Fiona Hyslop, the Education Secretary, made a fairly ambitious statement on April 24 when she said she wished to create an education system which raised the bar for all.
Part of her plan is to introduce new awards in literacy and numeracy. Traditionally, primary teachers and English and maths departments have been responsible for inculcating these skills in pupils. Now, with the advent of A Curriculum for Excellence, all teaching in all subjects will be expected to embed literacy and numeracy. In theory, a laudable aim.
A Curriculum for Excellence refers to competence in grammar, spelling, the written and the spoken word as essential for progress in all areas. This presents problems if pupils are to move from the present horizontal position. Take grammar. It seems sensible that a child should be able to write in sentences of varied construction, paragraph and punctuate. It's not much to ask when you compare it to the demands on previous generations in terms of analysis of sentences, awareness of the relative pronoun and such gems as the ablative case. The eyes glaze over at the thought.
The truth is that Ms Hyslop won't have to raise the bar far because, whether they have been taught grammar or not, the majority of pupils can't write a piece of continuous prose in their own hand, free from grammatical errors. Standard grade English is a testimony to the power of the computer to allow endless redrafts, with the finished product bearing little relation to the ability of the candidate.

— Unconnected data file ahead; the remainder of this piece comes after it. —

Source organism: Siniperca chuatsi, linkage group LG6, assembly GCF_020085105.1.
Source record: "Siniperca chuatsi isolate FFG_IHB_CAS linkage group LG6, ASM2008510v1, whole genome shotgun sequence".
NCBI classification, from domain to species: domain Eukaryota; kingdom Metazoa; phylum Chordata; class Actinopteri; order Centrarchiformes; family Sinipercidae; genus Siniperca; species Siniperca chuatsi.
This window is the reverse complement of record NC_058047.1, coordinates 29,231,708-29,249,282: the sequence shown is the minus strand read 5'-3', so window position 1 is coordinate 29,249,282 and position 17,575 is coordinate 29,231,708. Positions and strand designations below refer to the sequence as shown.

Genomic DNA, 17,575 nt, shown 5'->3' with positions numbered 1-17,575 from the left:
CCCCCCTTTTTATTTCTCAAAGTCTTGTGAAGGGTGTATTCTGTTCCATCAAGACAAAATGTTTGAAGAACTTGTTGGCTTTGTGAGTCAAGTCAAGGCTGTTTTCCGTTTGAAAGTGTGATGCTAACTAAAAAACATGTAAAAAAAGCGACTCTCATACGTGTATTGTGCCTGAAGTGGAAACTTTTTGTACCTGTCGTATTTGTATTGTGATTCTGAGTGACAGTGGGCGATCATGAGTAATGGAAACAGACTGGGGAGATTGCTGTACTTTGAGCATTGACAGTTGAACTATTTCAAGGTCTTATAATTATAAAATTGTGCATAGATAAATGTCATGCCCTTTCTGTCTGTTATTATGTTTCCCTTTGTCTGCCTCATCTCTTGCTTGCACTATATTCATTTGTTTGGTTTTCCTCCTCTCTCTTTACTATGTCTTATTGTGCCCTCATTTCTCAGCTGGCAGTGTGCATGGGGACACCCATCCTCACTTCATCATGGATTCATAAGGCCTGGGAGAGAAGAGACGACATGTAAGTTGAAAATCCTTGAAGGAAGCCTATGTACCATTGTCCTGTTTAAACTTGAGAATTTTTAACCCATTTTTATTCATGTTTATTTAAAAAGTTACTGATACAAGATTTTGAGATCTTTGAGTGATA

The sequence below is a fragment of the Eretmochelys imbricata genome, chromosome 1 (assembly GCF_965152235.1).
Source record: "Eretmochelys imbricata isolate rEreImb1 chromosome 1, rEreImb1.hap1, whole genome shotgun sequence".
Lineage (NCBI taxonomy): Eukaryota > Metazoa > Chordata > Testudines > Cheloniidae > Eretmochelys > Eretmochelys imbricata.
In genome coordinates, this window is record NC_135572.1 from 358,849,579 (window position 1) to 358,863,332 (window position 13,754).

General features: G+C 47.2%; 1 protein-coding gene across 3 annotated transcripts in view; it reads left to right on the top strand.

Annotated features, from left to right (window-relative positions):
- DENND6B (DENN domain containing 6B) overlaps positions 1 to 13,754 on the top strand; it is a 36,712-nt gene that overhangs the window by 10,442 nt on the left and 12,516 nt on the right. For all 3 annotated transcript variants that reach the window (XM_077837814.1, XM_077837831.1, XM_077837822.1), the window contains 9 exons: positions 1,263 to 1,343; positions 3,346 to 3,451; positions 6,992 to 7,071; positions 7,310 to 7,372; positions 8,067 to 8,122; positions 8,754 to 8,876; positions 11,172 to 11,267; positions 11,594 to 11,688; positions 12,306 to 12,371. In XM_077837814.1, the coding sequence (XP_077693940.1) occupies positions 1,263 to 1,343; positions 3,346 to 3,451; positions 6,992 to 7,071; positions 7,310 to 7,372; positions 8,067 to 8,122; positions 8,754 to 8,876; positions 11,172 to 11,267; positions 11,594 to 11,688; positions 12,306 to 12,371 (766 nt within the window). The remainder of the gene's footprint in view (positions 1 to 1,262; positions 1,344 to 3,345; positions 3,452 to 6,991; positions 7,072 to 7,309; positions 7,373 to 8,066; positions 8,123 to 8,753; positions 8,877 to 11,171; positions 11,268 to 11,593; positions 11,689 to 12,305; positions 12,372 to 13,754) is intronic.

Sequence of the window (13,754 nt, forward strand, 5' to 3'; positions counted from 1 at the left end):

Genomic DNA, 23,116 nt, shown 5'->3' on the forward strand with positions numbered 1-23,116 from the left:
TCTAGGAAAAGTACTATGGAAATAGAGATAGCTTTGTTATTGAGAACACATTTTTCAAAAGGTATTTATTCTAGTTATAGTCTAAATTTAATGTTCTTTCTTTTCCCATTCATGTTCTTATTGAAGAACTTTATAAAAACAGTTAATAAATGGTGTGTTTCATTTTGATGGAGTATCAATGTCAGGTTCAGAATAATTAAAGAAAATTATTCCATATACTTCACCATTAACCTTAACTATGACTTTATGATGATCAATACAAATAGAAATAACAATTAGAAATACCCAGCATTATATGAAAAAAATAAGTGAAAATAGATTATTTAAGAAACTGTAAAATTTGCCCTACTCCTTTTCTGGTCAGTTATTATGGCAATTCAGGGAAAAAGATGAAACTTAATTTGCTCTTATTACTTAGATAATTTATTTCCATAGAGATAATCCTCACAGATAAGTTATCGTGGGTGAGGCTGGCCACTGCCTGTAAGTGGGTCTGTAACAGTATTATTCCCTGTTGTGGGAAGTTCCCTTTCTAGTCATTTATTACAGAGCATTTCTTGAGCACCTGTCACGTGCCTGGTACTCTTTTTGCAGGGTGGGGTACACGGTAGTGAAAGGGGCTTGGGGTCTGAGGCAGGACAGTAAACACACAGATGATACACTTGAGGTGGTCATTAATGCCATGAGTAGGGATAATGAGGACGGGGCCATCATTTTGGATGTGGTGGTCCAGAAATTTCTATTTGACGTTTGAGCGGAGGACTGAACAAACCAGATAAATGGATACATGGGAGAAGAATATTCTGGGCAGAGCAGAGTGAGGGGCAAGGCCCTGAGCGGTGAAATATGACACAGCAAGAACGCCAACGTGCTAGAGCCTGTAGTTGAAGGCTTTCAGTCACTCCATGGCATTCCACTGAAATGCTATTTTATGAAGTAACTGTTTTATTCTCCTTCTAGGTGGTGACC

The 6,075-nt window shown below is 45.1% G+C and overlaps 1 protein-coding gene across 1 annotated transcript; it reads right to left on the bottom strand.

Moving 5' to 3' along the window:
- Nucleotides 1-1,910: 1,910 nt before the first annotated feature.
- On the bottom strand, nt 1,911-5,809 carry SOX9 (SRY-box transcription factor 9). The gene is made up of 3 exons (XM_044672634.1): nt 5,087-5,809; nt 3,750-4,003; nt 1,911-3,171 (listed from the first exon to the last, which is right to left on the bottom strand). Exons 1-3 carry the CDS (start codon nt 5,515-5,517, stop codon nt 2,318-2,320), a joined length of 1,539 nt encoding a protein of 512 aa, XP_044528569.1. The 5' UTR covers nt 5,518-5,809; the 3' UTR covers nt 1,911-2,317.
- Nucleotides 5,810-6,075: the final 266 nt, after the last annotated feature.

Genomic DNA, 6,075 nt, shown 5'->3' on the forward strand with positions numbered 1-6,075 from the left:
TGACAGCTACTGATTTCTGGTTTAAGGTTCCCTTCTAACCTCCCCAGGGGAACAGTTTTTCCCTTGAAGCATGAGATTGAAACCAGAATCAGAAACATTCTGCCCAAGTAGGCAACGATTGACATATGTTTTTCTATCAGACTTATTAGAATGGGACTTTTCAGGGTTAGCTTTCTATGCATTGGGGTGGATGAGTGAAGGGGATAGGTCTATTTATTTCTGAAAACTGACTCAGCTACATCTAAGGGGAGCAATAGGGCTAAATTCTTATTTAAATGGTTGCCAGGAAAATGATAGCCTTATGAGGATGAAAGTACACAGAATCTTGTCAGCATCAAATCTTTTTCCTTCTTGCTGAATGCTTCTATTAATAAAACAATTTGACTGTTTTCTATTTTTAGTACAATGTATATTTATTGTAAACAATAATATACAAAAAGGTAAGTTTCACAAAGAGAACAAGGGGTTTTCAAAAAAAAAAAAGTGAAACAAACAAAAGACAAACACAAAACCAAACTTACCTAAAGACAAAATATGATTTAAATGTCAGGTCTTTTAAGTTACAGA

If it were otherwise, we wouldn't have secondary-aged kids who can't read or write; nor would the universities be teaching basic grammar and essay-writing skills to new undergraduates. The whole thing has become so depressing that I'm wondering if grammar is something we inherit from our genes, like blue eyes or big feet.
The idea that literacy be taught across the curriculum is good. But I have concerns about who should teach it and how it should appear on timetables. Literacy, and probably numeracy, should be introduced as subjects in their own right. If we are responsible for dealing with these concepts, then all teachers should be trained to teach both. English and maths departments would be freed up to concentrate on other aspects of their subjects.
Suggesting we put literacy and numeracy as discrete subjects on the timetable and steal the time from English and maths might be viewed as cataclysmic. I'm ducking now as the missiles fly.
Marj Adams teaches religious studies, philosophy and psychology at Forres Academy.